Counterclockwise from lower left: Cabbages and pole beans on netting, newly replanted lettuce bed, zucchini and dill, the "Bonsai" peach tree,  peanuts, sunflowers and cherry tomatoes, sweet potatoes, carrots & Swiss chard and plum tomatoes, and an herb box. There are basil and zinnias in the center of the photo and morning glories starting to climb the clothesline pole in front of them. (Behind the okra you cannot see the jalapenos and the bell peppers. But they are there).


Front to back - left side: Broccoli, beets and basil, limas, radishes and marigolds, beefsteak tomatoes, cucumbers, and turnips.
Right side: hand-made solar drying rack full of figs with the beehives (not occupied - yet) way behind them. Off camera to the right of this is the well and the firewood stack. Our next big project is a pump house for the well.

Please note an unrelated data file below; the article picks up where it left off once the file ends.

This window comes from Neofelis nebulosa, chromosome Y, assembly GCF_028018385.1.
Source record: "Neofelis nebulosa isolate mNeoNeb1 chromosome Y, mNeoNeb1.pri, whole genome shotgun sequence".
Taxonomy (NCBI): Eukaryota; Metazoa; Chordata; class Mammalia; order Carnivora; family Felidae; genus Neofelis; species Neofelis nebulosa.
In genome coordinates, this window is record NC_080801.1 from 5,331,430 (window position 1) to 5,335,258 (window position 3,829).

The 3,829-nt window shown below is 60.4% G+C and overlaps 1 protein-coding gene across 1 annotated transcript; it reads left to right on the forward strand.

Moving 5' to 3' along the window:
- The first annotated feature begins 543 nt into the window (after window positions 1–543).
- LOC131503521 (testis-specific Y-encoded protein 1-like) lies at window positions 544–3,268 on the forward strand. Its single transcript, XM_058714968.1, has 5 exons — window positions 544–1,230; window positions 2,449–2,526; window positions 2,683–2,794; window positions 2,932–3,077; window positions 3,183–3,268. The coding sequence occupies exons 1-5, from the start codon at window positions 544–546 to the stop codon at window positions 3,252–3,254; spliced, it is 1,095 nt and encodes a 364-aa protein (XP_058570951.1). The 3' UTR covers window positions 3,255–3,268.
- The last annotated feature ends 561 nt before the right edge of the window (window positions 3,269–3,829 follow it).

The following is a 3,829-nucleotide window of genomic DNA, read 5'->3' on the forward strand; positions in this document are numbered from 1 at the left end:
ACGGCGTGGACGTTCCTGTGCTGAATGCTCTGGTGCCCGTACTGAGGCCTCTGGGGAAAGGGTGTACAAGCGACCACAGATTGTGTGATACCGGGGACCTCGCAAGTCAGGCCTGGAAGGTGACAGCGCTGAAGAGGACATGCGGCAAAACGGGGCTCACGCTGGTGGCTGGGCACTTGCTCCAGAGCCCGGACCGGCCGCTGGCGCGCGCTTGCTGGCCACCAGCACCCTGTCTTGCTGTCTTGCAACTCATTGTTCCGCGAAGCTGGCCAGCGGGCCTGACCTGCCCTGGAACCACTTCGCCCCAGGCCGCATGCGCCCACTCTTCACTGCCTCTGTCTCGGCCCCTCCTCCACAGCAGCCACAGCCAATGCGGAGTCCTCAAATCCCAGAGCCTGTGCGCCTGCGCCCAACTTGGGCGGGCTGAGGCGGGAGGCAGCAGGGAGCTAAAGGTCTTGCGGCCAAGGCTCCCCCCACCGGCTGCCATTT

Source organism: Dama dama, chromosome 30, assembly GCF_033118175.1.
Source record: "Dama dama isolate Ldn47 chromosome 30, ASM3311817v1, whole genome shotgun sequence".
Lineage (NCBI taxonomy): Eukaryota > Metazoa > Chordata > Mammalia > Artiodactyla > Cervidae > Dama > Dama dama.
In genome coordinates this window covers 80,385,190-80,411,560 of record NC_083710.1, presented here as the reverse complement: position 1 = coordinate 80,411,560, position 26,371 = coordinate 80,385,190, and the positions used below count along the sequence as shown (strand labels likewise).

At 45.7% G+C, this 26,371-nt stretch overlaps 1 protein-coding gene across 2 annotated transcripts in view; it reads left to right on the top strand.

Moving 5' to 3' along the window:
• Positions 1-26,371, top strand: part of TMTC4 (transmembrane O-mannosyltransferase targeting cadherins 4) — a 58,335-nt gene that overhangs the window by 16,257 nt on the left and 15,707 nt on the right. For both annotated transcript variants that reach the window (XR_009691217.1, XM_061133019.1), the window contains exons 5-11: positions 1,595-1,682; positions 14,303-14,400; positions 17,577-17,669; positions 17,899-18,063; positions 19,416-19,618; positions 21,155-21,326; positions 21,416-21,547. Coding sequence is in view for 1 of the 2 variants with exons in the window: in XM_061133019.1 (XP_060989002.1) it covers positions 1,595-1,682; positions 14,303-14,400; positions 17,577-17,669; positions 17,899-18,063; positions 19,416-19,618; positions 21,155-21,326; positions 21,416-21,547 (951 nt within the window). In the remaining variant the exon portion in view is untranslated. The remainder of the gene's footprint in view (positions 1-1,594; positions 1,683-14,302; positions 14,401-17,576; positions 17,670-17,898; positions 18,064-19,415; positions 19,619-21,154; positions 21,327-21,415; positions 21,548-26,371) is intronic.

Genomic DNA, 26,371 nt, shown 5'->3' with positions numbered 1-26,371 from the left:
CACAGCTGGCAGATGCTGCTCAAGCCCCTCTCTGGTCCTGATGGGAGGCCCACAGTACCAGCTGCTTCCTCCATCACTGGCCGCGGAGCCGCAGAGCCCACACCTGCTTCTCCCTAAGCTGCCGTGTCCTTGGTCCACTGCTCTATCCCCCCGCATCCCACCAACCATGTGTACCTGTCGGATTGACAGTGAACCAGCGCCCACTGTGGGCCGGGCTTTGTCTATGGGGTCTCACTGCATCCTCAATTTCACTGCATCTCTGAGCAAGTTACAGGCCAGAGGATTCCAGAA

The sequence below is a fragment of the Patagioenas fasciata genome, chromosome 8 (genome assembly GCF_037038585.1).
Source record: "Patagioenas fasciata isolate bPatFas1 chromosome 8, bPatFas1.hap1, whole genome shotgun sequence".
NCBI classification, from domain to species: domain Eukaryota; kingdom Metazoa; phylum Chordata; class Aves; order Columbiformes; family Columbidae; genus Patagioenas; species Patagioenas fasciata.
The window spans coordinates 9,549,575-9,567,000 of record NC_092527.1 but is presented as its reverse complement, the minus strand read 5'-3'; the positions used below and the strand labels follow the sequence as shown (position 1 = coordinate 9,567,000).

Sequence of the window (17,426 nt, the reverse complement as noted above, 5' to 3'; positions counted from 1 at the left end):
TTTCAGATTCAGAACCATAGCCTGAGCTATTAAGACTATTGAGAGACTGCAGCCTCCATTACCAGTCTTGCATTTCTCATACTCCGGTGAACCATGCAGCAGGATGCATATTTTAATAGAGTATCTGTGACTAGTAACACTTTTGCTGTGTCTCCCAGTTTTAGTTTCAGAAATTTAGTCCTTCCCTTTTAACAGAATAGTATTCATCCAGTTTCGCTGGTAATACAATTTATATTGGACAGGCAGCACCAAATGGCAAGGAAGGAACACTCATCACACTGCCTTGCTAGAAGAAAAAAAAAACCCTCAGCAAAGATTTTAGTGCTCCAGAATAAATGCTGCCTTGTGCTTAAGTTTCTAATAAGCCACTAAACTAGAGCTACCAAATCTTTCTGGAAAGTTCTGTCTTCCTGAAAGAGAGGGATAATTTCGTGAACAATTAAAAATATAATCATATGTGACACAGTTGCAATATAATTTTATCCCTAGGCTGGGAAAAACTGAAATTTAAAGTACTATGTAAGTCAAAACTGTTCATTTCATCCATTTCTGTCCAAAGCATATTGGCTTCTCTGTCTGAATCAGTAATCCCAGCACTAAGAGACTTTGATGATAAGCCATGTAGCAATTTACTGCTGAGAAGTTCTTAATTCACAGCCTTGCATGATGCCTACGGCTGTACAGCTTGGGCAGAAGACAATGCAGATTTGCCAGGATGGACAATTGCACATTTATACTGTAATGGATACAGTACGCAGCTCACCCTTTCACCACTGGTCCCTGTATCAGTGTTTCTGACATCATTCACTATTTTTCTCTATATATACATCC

Side view. Basil and limas in the foreground, and the chair is from my harvesting limas earlier today. From this angle you can see the two new blueberry bushes in gallon pots to the right of the burn barrel, and the peppers. Wayyy in the back under that large pine tree is the 22-ft box  long where I grow things needing partial or full shade. Sweet peas and leaf lettuces love that box. There are a few black-eyed pea plants in full sun to the left of it along the fence - an experiment.

We also have pole green beans and a white mulberry (not fruiting, I may have to take it down), and the cold hardy orange tree on the side of the house, plus a beach rose (for rose hips) and Indian hawthorns (ornamental and medicinal) in the front. Plus the fig bush tree, which has simply gone berserk and is now 10-ft tall.

The oscillating sprinkler to keep this all watered was the smartest thing I did this year.